Becky: This is a noun, and we use it to describe the list of food and drinks we bought in a restaurant and the total cost.
Eric: You usually only see the check at the end of the meal.
Becky: Yes. In some restaurants, you have to ask for the check and it’s a clear way to show that you’re finished.
Eric: You can say something as simple as “Check, please!”
Becky: Or you can be more polite and say “Can I have the check, please?”
Eric: Can you give us an example using this word?
Becky: Sure. For example, you can say, “Shall I ask for the check?”
Eric: Which means "Shall I ask for the bill?" Okay, what's the next word?
Becky: Right
Eric: No, I’m asking you.
Becky: I know. Right!
Eric: So what’s the word?
Becky: The word is “right”.
Eric: Oh, meaning "correct." What can you tell us about this word?
Becky: “Right” has many meanings. It can be used to mean you agree, which is why Eric and I got confused. It can also be a direction.
Eric: But in the conversation, it means “to be correct”.
Becky: Yes. “Correct” means the same but is more formal.
Eric: The opposite to “right” is “wrong.” Can you give us an example using right?
Becky: Sure. For example, you can say, “I think this is the right way to the hotel.”
Eric: Okay, what's the next word?
Becky: Mistake
Eric: meaning "to get something wrong, to make an error." What can you tell us about this?
Becky: This kinda follows on from the last word.
Eric: Yes, I guess it does!
Becky: The last word was “right” but this word, “mistake,” means wrong.
Eric: A mistake can be anything that is wrong, from a spelling mistake to going to the wrong place.
Becky: A more formal word for it is “error.”
Eric: Can you give us an example using mistake?
Becky: For example, you can say, “I made a mistake when I counted how many people were coming.”
Eric: Which means "I got it wrong when I counted how many people were coming." Okay, now onto the lesson focus.

Lesson focus

Eric: In this lesson, you'll learn about the prepositions “plus” and “minus”. And it’s the last lesson!
Becky: It is! 24 down, only one to go.
Eric: So let’s make it a good lesson! The first preposition is “plus.”
Becky: We use this to add two or more things together.
Eric: It’s mainly used in informal writing and speech about finance and numbers.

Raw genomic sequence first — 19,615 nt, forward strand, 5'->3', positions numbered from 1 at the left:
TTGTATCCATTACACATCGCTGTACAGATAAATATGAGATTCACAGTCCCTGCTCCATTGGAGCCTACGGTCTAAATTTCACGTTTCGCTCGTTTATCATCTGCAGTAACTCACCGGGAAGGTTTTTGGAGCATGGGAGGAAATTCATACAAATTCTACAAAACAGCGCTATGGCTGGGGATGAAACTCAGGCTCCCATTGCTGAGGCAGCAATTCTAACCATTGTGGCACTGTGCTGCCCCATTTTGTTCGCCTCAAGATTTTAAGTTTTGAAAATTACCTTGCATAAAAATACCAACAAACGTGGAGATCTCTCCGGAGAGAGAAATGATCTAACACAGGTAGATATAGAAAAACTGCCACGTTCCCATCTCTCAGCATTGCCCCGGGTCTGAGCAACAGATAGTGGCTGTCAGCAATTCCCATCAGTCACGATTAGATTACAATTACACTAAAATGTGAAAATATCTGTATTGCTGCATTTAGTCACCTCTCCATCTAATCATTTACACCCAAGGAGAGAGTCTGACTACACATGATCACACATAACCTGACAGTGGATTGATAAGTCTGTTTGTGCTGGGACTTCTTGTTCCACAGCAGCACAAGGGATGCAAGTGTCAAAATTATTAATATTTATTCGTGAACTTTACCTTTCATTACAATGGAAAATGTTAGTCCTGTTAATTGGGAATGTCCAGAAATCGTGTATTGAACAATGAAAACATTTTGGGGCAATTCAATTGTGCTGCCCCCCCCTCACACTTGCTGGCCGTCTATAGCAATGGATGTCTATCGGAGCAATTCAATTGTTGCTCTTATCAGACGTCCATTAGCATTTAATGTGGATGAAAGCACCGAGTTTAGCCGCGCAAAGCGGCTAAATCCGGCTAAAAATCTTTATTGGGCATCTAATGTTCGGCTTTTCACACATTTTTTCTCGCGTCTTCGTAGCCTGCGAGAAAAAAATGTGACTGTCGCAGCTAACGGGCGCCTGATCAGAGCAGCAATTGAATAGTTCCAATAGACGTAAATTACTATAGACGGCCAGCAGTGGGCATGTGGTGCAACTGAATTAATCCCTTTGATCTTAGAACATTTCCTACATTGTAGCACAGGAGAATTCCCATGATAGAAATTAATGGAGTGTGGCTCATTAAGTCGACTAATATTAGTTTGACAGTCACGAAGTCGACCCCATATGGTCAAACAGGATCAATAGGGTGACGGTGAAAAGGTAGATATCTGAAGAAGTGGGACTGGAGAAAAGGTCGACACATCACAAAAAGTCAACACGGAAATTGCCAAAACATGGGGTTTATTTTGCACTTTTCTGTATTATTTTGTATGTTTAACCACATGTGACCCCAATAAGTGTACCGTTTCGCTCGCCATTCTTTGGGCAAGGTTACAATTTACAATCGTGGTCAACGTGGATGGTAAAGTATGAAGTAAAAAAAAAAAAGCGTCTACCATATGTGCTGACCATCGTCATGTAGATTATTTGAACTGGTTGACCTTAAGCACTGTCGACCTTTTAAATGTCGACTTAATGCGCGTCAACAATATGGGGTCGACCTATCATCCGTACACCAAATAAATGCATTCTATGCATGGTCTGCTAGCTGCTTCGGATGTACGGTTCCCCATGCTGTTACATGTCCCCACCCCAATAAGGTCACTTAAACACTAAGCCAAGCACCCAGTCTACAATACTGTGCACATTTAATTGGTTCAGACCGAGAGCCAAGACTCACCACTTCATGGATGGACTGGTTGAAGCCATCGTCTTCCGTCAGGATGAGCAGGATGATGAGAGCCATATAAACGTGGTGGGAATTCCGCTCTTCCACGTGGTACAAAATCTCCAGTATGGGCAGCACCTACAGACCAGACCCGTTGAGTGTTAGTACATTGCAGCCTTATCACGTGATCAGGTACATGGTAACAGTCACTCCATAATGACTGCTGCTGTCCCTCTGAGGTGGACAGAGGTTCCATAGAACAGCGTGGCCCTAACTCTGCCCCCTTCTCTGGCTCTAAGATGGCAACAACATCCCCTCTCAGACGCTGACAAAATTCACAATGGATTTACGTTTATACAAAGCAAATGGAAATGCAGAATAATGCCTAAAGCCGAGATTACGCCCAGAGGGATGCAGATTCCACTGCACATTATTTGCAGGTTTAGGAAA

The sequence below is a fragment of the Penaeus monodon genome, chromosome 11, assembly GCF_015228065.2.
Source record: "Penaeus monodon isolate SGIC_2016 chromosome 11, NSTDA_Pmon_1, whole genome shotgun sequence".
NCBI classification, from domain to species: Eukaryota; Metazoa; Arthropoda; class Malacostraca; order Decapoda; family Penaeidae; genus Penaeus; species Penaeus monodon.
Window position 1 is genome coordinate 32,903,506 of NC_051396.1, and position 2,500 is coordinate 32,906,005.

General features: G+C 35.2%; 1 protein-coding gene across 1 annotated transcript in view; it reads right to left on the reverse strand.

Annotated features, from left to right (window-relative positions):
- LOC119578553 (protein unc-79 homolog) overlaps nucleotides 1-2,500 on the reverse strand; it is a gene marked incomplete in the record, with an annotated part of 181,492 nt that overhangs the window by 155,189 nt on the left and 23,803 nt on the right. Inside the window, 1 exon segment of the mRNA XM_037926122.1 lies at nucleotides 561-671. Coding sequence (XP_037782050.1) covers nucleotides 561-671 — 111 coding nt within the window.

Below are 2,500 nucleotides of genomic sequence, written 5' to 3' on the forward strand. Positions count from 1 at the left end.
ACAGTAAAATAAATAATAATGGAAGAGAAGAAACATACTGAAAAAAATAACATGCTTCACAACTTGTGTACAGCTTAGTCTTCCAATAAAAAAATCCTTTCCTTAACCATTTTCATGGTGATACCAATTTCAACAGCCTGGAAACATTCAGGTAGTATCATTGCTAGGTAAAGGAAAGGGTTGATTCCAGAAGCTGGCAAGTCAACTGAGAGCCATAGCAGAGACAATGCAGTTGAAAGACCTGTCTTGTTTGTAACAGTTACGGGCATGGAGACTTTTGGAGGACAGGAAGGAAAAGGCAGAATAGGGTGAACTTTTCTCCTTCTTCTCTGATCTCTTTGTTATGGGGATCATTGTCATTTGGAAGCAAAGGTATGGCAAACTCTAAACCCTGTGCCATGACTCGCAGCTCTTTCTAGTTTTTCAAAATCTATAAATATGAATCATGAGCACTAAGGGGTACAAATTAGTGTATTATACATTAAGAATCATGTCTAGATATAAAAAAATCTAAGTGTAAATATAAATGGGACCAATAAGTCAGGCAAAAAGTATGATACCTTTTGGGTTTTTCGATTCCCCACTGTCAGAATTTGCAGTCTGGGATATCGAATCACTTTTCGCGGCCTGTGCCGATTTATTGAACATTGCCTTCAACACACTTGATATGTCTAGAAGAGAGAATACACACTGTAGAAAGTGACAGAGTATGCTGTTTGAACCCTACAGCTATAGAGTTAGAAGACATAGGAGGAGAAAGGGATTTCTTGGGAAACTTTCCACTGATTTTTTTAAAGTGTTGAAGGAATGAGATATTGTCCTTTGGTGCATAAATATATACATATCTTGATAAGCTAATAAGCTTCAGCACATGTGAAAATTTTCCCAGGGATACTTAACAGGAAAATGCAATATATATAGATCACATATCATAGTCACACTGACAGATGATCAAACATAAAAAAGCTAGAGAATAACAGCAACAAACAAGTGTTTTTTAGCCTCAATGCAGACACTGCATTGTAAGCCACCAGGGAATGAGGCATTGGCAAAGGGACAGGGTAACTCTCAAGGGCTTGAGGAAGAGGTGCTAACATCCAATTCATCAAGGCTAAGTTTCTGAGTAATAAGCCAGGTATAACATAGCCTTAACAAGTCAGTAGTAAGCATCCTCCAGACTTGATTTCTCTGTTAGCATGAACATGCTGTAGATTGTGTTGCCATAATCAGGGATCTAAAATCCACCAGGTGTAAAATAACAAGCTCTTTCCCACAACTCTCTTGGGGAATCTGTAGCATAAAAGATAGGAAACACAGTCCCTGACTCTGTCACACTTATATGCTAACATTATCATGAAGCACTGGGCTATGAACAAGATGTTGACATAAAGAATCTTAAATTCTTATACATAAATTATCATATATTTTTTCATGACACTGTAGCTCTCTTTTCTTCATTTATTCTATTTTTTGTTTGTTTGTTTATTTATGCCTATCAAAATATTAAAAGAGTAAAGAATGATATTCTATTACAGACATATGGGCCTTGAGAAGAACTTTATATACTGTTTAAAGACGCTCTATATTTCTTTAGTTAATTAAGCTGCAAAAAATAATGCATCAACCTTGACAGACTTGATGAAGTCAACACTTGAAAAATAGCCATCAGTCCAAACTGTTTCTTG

Becky: And math. I’m not a fan of math! An example is “It costs $100, plus $10 in fees.”
Eric: I’m not a fan of math either, but I’m pretty sure that means that it costs $110 total.
Becky: That’s right! Another example is “I owe you money for the tickets and hotel, plus gas.”
Eric: So, I owe you money for the tickets, the hotel, and the gas.
Becky: By saying “tickets and hotel, plus gas,” you’re putting emphasis on owing gas. Maybe it wasn’t part of the original deal, maybe it’s something that’s just been added… There’s a small difference with saying “plus” instead of “and,” but the basic meaning is the same.
Eric: The next preposition is “minus.”
Becky: This is basically opposite to “plus.”
Eric: More math?
Becky: More math! But this time we are taking away.
Eric: Can you give us an example?
Becky: “It cost $100 minus a $10 discount.”
Eric: So it’d cost $90, after the discount has been taken into account.
Becky: That’s right. Do you want an example that isn’t math?
Eric: Yes please!
Becky: “I bought all of my clothes in this store, minus the coat.”
Eric: So everything was bought in this store, but the coat was bought somewhere else.
Becky: Yes. And one last example “It’s $200, minus the $20 deposit you already paid, so you owe $180.”
Eric: I like that example. The math was already done.
Becky: I thought you might!

Outro

Eric: Okay, that’s all for this lesson,
Becky: and for this series.
Eric: We hope you enjoyed it and found it useful.
Becky: Thank you for listening, everyone, and we’ll see you in another series!
Eric: Bye!

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Hi Listeners! Try making a sentence using each one of the prepositions we learned on this lesson.
*Post them at the comments.